I am delighted with the outcome of my claim and can’t thank you enough for all the hard work that you put in. Everything went so smoothly and all I had to do was sign some papers and everything was taken care of. Anytime I had any concerns I knew I could call and my mind was always put at rest. You can never know how much this means to me and I am so grateful. If anything ever happened to me again then I would come straight to you.
L Smith from Lincoln
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In the run up to Christmas, police forces up and down the country will be making a concerted effort to clamp down on motorists who use their mobiles while driving.
Using unmarked vehicles, helmet cameras and high vantage points, dedicated police offers will be targeting those who text, make calls or use social media while on the road. Road signs will also be used to educate drivers and other road users about the risks and consequences of mobile phone use at the wheel.
An RAC report published in September revealed that the number of drivers illegally using their mobiles was rising. Last year, just under a third of motorists said that they had used their phone at the wheel; in 2014, this figure was just 8%.
According to the Department for Transport, in 2015, a driver who has impaired or distracted by their phone was a contributory factor in 440 road traffic accidents, including 22 fatal and 99 serious incidents.
Earlier this month, in order to tackle this serious issue, the government announced plans to enforce new, stricter penalties for the offence. Currently, mobile phone users who are caught are fined £100 and receive 3 licence penalty points. From next year, however, offenders will receive 6 points and a fine of £200.
The proposals aim to make ‘driving distracted’ as socially unacceptable as drink driving. It is hoped that this, in turn, will make the roads safer for all users and reduce the number of deaths and injuries that occur. Prime Minister Theresa May commented on the changes:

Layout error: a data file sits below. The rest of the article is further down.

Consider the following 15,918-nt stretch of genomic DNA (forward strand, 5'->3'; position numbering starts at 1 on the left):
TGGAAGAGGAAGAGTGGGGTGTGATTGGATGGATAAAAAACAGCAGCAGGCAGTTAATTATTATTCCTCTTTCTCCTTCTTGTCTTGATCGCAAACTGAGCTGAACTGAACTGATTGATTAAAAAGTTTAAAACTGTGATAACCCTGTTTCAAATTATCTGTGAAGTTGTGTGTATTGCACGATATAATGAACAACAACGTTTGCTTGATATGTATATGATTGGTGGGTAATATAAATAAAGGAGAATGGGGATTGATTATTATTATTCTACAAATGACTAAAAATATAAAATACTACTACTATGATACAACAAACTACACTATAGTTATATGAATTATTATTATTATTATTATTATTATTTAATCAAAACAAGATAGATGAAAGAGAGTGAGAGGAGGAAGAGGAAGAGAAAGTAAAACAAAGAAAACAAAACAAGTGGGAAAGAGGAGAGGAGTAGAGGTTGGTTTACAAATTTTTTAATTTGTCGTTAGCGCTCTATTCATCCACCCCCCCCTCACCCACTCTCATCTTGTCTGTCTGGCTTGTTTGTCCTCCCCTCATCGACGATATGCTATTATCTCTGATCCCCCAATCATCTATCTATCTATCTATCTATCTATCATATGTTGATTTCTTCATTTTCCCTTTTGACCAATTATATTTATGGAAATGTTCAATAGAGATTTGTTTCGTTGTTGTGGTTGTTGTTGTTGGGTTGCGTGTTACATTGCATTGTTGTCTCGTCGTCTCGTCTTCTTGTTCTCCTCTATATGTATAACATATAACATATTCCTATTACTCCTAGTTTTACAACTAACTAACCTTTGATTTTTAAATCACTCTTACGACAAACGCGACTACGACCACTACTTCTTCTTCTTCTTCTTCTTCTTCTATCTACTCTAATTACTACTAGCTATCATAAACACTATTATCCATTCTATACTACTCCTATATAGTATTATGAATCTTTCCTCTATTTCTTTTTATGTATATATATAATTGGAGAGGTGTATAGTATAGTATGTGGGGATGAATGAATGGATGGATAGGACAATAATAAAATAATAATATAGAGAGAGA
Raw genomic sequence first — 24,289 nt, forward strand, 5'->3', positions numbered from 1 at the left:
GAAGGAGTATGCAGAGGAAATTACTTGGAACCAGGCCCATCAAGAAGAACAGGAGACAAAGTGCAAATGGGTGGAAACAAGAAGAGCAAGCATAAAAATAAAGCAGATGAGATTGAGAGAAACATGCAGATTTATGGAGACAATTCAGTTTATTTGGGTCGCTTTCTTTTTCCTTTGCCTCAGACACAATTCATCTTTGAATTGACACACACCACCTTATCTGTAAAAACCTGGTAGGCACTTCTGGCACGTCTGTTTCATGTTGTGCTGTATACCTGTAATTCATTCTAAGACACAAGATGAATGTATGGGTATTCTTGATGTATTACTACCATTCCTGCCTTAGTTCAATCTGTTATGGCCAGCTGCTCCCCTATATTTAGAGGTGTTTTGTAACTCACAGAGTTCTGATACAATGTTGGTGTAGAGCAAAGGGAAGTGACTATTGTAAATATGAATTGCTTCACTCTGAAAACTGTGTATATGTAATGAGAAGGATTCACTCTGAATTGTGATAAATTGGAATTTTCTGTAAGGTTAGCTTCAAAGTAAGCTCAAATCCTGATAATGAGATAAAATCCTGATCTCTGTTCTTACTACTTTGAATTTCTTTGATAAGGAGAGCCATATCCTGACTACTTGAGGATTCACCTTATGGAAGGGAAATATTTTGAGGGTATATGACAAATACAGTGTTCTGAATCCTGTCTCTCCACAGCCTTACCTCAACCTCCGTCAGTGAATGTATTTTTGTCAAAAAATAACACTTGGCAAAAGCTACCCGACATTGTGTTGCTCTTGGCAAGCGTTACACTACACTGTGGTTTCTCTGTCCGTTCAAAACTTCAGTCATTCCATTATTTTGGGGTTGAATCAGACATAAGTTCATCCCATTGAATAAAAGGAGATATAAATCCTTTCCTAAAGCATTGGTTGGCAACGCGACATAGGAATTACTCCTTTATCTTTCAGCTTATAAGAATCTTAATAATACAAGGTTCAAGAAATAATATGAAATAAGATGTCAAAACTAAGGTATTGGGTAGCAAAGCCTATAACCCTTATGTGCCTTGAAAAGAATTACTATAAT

“We need people to realise the tragedy they can inflict in a fleeting moment and stop people using a mobile when their eyes and mind should be on the road and their hands on the wheel.”
The sentence should fit the crime for those who kill or seriously injure on our roads and it should deter other drivers from causing needless harm just for the sake of taking a call or sending a text.”
Between 21st and 27th November, road safety charity Brake will be educating road users about the dangers of mobile phone use as part of Road Safety Week. According to Brake, drivers who perform a secondary task while at the wheel are three times more likely to crash than drivers who aren’t distracted. Throughout the week, the charity will be working with individuals, businesses and schools across the country, aiming to raise awareness about the steps that everyone can take to make our roads safer.
If you’ve been involved in a road traffic accident through no fault of your own, in which mobile phone use was a contributory factor, you might be entitled to claim compensation. The road traffic accident specialists at Jefferies can help. Get in touch with our friendly team by calling 0800342 3206 or filling in the online enquiry form above.
Published on 16th November 2016.